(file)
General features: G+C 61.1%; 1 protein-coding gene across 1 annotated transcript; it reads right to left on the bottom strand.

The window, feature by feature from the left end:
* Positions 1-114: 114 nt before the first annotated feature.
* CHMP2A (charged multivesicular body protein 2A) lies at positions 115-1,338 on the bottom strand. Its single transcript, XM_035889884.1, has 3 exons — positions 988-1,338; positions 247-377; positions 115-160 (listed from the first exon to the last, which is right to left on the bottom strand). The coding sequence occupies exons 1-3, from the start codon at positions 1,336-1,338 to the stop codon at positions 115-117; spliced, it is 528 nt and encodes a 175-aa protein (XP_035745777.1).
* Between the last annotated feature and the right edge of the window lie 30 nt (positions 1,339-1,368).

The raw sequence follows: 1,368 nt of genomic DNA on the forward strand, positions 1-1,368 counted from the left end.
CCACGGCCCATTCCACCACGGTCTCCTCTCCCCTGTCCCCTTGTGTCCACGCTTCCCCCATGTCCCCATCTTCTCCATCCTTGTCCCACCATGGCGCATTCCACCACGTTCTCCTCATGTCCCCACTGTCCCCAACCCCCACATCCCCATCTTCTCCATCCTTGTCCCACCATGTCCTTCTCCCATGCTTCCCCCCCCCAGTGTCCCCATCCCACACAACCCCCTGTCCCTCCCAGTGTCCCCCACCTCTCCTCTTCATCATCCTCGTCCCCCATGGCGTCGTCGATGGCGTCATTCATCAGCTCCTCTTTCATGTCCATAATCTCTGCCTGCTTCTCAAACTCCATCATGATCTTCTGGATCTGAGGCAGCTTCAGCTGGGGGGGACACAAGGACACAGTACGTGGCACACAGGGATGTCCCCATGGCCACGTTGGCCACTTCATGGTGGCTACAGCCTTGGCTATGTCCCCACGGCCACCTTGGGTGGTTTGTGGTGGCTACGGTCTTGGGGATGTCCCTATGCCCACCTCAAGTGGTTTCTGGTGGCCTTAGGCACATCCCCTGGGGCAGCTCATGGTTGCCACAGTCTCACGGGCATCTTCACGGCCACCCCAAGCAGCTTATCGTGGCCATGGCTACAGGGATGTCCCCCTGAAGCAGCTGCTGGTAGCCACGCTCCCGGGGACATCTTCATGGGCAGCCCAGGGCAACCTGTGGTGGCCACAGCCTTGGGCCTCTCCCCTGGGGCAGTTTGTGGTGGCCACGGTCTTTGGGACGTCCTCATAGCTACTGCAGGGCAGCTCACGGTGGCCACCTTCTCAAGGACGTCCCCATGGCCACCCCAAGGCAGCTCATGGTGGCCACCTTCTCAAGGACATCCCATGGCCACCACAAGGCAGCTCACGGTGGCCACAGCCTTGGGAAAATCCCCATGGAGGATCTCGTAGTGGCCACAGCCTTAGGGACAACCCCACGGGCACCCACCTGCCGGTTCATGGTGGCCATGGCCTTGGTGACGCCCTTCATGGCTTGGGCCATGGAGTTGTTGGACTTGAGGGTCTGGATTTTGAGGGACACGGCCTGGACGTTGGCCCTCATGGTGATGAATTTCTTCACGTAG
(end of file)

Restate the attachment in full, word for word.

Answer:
General features: G+C 61.1%; 1 protein-coding gene across 1 annotated transcript; it reads right to left on the bottom strand.

The window, feature by feature from the left end:
* Positions 1-114: 114 nt before the first annotated feature.
* CHMP2A (charged multivesicular body protein 2A) lies at positions 115-1,338 on the bottom strand. Its single transcript, XM_035889884.1, has 3 exons — positions 988-1,338; positions 247-377; positions 115-160 (listed from the first exon to the last, which is right to left on the bottom strand). The coding sequence occupies exons 1-3, from the start codon at positions 1,336-1,338 to the stop codon at positions 115-117; spliced, it is 528 nt and encodes a 175-aa protein (XP_035745777.1).
* Between the last annotated feature and the right edge of the window lie 30 nt (positions 1,339-1,368).

The raw sequence follows: 1,368 nt of genomic DNA on the forward strand, positions 1-1,368 counted from the left end.
CCACGGCCCATTCCACCACGGTCTCCTCTCCCCTGTCCCCTTGTGTCCACGCTTCCCCCATGTCCCCATCTTCTCCATCCTTGTCCCACCATGGCGCATTCCACCACGTTCTCCTCATGTCCCCACTGTCCCCAACCCCCACATCCCCATCTTCTCCATCCTTGTCCCACCATGTCCTTCTCCCATGCTTCCCCCCCCCAGTGTCCCCATCCCACACAACCCCCTGTCCCTCCCAGTGTCCCCCACCTCTCCTCTTCATCATCCTCGTCCCCCATGGCGTCGTCGATGGCGTCATTCATCAGCTCCTCTTTCATGTCCATAATCTCTGCCTGCTTCTCAAACTCCATCATGATCTTCTGGATCTGAGGCAGCTTCAGCTGGGGGGGACACAAGGACACAGTACGTGGCACACAGGGATGTCCCCATGGCCACGTTGGCCACTTCATGGTGGCTACAGCCTTGGCTATGTCCCCACGGCCACCTTGGGTGGTTTGTGGTGGCTACGGTCTTGGGGATGTCCCTATGCCCACCTCAAGTGGTTTCTGGTGGCCTTAGGCACATCCCCTGGGGCAGCTCATGGTTGCCACAGTCTCACGGGCATCTTCACGGCCACCCCAAGCAGCTTATCGTGGCCATGGCTACAGGGATGTCCCCCTGAAGCAGCTGCTGGTAGCCACGCTCCCGGGGACATCTTCATGGGCAGCCCAGGGCAACCTGTGGTGGCCACAGCCTTGGGCCTCTCCCCTGGGGCAGTTTGTGGTGGCCACGGTCTTTGGGACGTCCTCATAGCTACTGCAGGGCAGCTCACGGTGGCCACCTTCTCAAGGACGTCCCCATGGCCACCCCAAGGCAGCTCATGGTGGCCACCTTCTCAAGGACATCCCATGGCCACCACAAGGCAGCTCACGGTGGCCACAGCCTTGGGAAAATCCCCATGGAGGATCTCGTAGTGGCCACAGCCTTAGGGACAACCCCACGGGCACCCACCTGCCGGTTCATGGTGGCCATGGCCTTGGTGACGCCCTTCATGGCTTGGGCCATGGAGTTGTTGGACTTGAGGGTCTGGATTTTGAGGGACACGGCCTGGACGTTGGCCCTCATGGTGATGAATTTCTTCACGTAG